Smaller companies often have old desktops running as their "servers", no raid (or using the crappy bios fakeraid), no backups, no redundancy etc. Lots of cheaper servers are also based on desktop boards, and lots of budget hosting companies use such systems.

about two weeks ago
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Ask Slashdot: Linux-Friendly Desktop x86 Motherboard Manufacturers?

Bert64 Intel or "server/workstation" boards (294 comments)

I would generally go for Intel boards as Intel stuff is generally well supported by Linux...
Otherwise i would go for higher end boards aimed at servers or highend workstations - while manufacturers of cheap desktops generally ignore Linux, manufacturers of servers definitely can't and will ensure their boards contain appropriate components.

about two weeks ago
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Microsoft Defies Court Order, Will Not Give Emails To US Government

Bert64 Re:customer-centric (419 comments)

European servers owned and managed by a US company. While there may be local employees in the EU, they are ultimately answerable to more senior US based employees within their own company and therefore to US law.

about two weeks ago
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Microsoft Defies Court Order, Will Not Give Emails To US Government

Bert64 Re:customer-centric (419 comments)

That assumes that the US division of Deutsche Bank actually has access to the banking records of German citizens. If the chain of command is set up correctly within the company, then the US division should be unable to get access to German records without the agreement of someone sufficiently senior in Germany.

Employees located in a different country would not be subject to the laws, but they are still subject to the hierarchy of their own business - that is if their boss is located in the US and compelled by US law to do something, the less senior employee would also be so compelled not directly by US law, but by the internal rules of the company.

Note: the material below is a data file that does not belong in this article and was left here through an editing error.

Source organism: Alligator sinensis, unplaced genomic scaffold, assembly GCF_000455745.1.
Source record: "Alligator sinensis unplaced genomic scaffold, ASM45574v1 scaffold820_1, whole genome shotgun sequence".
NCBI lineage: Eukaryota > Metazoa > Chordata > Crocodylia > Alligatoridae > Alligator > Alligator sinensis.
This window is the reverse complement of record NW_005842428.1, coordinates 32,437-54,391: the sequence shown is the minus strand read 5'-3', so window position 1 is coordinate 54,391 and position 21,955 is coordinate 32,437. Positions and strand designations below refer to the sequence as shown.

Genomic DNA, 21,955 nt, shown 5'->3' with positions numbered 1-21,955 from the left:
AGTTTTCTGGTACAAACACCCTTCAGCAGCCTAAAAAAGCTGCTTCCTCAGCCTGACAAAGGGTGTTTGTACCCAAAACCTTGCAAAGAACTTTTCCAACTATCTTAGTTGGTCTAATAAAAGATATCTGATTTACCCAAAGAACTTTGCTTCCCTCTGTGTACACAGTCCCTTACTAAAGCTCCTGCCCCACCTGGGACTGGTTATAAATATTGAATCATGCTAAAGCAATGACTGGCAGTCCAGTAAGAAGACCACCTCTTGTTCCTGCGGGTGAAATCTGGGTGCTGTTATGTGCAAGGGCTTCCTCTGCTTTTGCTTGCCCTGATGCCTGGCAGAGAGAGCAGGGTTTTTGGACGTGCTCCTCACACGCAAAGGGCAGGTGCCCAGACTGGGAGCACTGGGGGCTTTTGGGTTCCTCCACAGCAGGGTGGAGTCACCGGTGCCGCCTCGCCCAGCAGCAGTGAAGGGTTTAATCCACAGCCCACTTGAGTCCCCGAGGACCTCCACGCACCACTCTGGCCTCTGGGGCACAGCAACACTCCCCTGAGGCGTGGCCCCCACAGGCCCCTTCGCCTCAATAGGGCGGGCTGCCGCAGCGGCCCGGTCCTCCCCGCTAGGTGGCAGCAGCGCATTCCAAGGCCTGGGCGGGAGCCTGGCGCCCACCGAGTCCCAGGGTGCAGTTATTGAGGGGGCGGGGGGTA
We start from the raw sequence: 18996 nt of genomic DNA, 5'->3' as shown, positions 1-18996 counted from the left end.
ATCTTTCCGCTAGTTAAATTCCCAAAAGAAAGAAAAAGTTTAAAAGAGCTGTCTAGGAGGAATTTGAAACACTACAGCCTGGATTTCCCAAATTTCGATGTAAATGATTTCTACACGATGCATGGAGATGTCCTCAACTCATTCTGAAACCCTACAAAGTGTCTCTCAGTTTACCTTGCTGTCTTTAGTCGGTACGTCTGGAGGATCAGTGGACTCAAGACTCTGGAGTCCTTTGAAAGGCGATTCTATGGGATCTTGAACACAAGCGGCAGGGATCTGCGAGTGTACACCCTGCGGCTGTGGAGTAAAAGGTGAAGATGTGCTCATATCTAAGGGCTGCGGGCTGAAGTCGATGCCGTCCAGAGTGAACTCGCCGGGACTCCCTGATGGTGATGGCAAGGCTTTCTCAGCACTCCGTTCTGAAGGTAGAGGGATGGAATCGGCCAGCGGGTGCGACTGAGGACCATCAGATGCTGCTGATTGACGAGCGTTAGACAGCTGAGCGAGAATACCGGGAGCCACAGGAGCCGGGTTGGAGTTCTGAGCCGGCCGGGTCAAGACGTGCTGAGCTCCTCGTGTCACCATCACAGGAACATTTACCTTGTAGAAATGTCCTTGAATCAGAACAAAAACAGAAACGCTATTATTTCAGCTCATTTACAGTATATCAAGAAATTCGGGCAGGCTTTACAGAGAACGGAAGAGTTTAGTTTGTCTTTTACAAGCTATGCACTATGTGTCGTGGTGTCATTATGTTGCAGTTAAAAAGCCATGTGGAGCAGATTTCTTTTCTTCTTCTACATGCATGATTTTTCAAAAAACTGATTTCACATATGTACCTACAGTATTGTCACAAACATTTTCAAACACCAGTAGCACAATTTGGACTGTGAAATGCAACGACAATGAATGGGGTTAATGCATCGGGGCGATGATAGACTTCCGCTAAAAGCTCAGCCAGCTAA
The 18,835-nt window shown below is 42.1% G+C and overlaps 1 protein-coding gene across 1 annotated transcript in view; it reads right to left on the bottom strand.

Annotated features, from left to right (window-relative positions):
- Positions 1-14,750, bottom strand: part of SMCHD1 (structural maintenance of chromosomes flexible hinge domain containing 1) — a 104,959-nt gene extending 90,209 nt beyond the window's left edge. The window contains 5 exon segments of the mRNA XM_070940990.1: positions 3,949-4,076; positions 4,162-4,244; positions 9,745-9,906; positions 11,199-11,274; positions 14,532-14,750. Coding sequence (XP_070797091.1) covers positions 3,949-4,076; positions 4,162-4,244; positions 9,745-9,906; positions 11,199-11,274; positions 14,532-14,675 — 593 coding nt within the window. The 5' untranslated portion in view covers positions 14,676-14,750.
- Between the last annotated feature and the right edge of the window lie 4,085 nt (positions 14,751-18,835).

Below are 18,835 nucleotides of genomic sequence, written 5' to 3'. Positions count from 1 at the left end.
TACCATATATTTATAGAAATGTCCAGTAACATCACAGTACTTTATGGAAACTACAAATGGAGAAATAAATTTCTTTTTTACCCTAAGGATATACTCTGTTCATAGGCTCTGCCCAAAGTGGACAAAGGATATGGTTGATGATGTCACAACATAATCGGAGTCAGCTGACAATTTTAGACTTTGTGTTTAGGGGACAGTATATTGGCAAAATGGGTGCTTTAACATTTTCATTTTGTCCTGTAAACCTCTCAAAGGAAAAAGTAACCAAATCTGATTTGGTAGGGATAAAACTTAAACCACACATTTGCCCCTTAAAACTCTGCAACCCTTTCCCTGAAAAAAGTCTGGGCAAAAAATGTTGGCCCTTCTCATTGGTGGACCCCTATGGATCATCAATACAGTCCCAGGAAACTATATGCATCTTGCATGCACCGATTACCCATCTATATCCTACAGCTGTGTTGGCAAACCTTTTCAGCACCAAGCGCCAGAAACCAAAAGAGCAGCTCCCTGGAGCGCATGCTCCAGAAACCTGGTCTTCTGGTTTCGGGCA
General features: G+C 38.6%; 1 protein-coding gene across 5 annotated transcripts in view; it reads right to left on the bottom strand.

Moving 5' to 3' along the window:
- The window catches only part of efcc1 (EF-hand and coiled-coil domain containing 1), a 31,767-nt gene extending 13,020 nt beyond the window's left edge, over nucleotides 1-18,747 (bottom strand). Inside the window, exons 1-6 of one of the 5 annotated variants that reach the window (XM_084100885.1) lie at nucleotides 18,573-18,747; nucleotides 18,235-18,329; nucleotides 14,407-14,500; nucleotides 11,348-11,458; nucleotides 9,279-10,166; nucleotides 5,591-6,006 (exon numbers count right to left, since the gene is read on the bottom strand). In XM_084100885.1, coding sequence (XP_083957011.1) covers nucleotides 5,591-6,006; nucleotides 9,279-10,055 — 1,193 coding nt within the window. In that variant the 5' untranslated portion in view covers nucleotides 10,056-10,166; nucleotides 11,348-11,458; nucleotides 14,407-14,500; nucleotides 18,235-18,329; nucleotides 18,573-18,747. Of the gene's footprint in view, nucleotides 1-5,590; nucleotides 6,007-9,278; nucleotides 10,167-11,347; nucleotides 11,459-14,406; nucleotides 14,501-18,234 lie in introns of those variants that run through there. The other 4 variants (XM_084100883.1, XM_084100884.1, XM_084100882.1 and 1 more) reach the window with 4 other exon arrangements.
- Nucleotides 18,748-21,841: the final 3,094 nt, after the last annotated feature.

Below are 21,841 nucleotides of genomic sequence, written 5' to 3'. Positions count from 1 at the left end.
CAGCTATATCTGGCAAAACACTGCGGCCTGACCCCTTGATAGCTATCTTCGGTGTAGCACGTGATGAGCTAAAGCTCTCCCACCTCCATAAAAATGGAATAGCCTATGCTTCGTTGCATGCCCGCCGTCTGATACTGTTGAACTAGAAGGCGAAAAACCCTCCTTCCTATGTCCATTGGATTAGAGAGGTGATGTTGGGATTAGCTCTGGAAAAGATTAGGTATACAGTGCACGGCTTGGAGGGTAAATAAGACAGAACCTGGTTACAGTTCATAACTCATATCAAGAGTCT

about two weeks ago
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Microsoft Defies Court Order, Will Not Give Emails To US Government

Bert64 Re:customer-centric (419 comments)

The data belongs to a US company, and is on servers which US based employees have access to. Those employees are beholden to US laws, and should retrieve the data if directed to do so by a US court.
Also the Irish company is a subsidiary of the US company. The Irish employees don't have to obey US law, but they do have to obey their bosses who in turn do have to obey US law.
So long as the data is stored on servers operated by an organisation which has a chain of command extending upwards in the US, they are beholden to the demands of the US government. The opposite probably wouldn't apply, as the Irish employees wouldn't have seniority over the US and thus couldn't compel them to do anything.

If they don't like it, the Irish part could be spun off as an entirely separate entity free of US control.

about two weeks ago
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MIPS Tempts Hackers With Raspbery Pi-like Dev Board

Bert64 Re:competitive features? generally available? not (88 comments)

Linux support for MIPS is actually pretty good, and has been around at least as long as ARM support if not longer... The rest of the toolchain, like gcc etc also has good MIPS support. There is already 64bit MIPS support in the Linux kernel and has been for a long time too, MIPS is actually one of the oldest 64bit architectures out there.